Controlling Women: Women, Crime, & Social Control


Dr. Maria Febbo

TuTh 3:05-4:20pm

Why do most women and girls conform to prevailing expectations for gendered behavior? What happens to them when they break social norms and laws? This course examines how social institutions, like family, school, and government, use rules, regulations, and social pressure to shape girls’ and women’s beliefs and behaviors. We study how mechanisms of informal control (socialization) and formal control (laws) impact girls and women historically, medically, socially, and politically. Because the criminal justice system is one of the main institutions that regulates social order, we pay special attention to women and girls in the criminal-legal system.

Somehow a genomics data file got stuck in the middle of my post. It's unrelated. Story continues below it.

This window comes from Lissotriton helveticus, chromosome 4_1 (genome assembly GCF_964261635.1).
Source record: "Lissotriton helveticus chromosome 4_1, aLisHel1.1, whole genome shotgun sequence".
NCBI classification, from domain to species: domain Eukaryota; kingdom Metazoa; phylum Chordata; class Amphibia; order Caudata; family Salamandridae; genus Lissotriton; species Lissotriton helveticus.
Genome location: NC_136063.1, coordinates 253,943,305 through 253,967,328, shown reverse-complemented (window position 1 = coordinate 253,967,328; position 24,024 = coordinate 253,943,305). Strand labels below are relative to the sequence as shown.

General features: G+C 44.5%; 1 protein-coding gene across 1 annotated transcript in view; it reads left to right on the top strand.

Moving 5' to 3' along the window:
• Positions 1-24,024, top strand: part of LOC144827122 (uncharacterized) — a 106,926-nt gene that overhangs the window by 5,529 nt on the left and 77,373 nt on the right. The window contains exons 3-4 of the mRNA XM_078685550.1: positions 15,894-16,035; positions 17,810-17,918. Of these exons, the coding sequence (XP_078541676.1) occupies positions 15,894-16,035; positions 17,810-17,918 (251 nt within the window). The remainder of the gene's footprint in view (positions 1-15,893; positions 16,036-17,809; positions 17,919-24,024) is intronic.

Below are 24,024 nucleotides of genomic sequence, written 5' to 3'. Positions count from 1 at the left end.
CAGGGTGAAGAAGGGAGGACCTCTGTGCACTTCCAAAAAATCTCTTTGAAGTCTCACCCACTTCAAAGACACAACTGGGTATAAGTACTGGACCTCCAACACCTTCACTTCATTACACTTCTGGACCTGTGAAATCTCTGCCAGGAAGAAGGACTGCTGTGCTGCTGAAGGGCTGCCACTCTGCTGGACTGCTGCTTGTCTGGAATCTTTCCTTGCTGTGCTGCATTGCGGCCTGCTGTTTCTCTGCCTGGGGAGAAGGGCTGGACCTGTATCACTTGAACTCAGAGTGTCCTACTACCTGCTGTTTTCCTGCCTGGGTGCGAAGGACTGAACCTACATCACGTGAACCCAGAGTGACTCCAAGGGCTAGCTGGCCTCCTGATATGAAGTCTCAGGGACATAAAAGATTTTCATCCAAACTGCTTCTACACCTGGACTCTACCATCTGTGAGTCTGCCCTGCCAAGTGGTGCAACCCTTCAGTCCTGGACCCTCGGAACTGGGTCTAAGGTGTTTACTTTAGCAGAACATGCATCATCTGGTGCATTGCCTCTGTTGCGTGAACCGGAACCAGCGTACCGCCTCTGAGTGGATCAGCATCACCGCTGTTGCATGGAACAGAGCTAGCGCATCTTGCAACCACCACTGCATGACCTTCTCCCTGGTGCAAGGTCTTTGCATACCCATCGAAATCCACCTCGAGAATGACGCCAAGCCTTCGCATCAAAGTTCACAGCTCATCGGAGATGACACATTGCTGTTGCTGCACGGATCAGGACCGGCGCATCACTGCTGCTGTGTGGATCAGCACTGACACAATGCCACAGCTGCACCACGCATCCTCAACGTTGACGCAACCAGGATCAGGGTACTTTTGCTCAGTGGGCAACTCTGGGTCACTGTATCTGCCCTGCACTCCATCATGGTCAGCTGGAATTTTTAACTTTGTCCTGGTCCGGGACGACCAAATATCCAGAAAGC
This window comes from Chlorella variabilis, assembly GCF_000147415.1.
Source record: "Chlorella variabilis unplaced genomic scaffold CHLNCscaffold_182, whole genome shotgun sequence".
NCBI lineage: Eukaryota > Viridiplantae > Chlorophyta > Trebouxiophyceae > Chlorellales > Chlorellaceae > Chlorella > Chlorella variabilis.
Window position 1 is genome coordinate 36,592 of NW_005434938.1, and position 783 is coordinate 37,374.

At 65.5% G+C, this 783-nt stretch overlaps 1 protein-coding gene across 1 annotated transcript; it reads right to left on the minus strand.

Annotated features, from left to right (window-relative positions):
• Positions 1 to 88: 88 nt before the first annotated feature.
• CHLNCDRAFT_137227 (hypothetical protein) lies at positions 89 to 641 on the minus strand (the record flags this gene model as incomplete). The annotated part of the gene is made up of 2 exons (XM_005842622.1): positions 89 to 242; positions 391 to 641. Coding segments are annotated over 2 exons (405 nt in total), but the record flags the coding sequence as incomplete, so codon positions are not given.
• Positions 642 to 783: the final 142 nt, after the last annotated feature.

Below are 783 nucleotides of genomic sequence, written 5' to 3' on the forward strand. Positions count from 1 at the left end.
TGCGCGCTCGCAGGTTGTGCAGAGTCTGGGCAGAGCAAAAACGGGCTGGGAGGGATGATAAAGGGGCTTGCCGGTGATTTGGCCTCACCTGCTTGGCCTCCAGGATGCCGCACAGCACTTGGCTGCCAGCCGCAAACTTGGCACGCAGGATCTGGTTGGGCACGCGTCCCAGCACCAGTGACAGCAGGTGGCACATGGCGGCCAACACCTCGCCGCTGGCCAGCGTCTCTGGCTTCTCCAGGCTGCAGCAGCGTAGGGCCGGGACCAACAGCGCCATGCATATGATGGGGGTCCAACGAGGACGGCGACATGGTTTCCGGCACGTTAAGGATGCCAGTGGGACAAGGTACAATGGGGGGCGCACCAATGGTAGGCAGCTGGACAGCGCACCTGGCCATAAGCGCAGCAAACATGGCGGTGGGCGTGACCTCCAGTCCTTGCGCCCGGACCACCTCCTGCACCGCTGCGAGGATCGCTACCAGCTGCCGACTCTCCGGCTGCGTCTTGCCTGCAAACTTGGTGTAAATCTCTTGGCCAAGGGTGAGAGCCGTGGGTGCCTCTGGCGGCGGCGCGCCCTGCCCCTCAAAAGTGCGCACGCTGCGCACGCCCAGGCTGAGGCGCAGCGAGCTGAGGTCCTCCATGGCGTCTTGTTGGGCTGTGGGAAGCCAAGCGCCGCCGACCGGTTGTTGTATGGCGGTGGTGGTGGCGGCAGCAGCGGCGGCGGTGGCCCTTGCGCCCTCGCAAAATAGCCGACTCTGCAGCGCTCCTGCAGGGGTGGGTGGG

Examines how social institutions exert social control over girls and women by creating, recreating, and transmitting cultural norms, values, beliefs, and practices. Reveals how these cultural components shape women's and girls' lives historically, medically, socially, and politically. Highlights intersectionality and women and girls in the criminal-legal system. Probes various ethical issues, including differential application of rules and regulations, victimization, sentencing guidelines, school-to-prison pipeline, mass incarceration, capital punishment, political disenfranchisement, and medicalization of women's and girls' bodies.
Photo of woman from neck to midriff with cuffs on wrist standing in front of white cinderblock wall with closed hands lifted in front of chest.
Curriculum Codes
  • SS
Cross-Listed As
  • GSF 246
Typically Offered